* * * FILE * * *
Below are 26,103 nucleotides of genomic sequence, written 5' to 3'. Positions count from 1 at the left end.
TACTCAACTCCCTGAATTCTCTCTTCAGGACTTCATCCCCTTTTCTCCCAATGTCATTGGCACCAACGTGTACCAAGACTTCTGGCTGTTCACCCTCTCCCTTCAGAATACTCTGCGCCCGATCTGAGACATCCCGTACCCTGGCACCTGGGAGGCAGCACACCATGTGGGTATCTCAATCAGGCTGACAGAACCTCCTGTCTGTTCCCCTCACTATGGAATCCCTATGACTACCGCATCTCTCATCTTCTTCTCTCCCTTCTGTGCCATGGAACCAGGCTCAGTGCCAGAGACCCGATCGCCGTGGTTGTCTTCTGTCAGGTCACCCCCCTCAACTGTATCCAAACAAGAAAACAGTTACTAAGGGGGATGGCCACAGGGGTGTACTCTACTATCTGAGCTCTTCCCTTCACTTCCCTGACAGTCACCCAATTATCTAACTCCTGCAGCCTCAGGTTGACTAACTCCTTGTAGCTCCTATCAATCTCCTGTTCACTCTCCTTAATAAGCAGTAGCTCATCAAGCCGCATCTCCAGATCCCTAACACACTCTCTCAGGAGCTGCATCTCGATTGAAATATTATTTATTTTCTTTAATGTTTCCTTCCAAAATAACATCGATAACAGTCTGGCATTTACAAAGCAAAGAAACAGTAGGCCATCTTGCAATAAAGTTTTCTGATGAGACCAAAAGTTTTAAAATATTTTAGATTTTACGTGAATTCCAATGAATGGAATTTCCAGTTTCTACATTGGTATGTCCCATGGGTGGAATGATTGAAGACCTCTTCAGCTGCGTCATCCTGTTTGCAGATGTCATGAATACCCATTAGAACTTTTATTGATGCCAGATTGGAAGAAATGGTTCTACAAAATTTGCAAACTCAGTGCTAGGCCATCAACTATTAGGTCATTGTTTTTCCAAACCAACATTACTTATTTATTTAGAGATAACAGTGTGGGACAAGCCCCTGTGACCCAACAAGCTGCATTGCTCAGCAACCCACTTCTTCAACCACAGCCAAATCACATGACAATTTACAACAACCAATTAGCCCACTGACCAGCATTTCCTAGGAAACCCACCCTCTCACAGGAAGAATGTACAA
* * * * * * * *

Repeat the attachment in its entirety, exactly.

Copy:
Below are 26,103 nucleotides of genomic sequence, written 5' to 3'. Positions count from 1 at the left end.
TACTCAACTCCCTGAATTCTCTCTTCAGGACTTCATCCCCTTTTCTCCCAATGTCATTGGCACCAACGTGTACCAAGACTTCTGGCTGTTCACCCTCTCCCTTCAGAATACTCTGCGCCCGATCTGAGACATCCCGTACCCTGGCACCTGGGAGGCAGCACACCATGTGGGTATCTCAATCAGGCTGACAGAACCTCCTGTCTGTTCCCCTCACTATGGAATCCCTATGACTACCGCATCTCTCATCTTCTTCTCTCCCTTCTGTGCCATGGAACCAGGCTCAGTGCCAGAGACCCGATCGCCGTGGTTGTCTTCTGTCAGGTCACCCCCCTCAACTGTATCCAAACAAGAAAACAGTTACTAAGGGGGATGGCCACAGGGGTGTACTCTACTATCTGAGCTCTTCCCTTCACTTCCCTGACAGTCACCCAATTATCTAACTCCTGCAGCCTCAGGTTGACTAACTCCTTGTAGCTCCTATCAATCTCCTGTTCACTCTCCTTAATAAGCAGTAGCTCATCAAGCCGCATCTCCAGATCCCTAACACACTCTCTCAGGAGCTGCATCTCGATTGAAATATTATTTATTTTCTTTAATGTTTCCTTCCAAAATAACATCGATAACAGTCTGGCATTTACAAAGCAAAGAAACAGTAGGCCATCTTGCAATAAAGTTTTCTGATGAGACCAAAAGTTTTAAAATATTTTAGATTTTACGTGAATTCCAATGAATGGAATTTCCAGTTTCTACATTGGTATGTCCCATGGGTGGAATGATTGAAGACCTCTTCAGCTGCGTCATCCTGTTTGCAGATGTCATGAATACCCATTAGAACTTTTATTGATGCCAGATTGGAAGAAATGGTTCTACAAAATTTGCAAACTCAGTGCTAGGCCATCAACTATTAGGTCATTGTTTTTCCAAACCAACATTACTTATTTATTTAGAGATAACAGTGTGGGACAAGCCCCTGTGACCCAACAAGCTGCATTGCTCAGCAACCCACTTCTTCAACCACAGCCAAATCACATGACAATTTACAACAACCAATTAGCCCACTGACCAGCATTTCCTAGGAAACCCACCCTCTCACAGGAAGAATGTACAA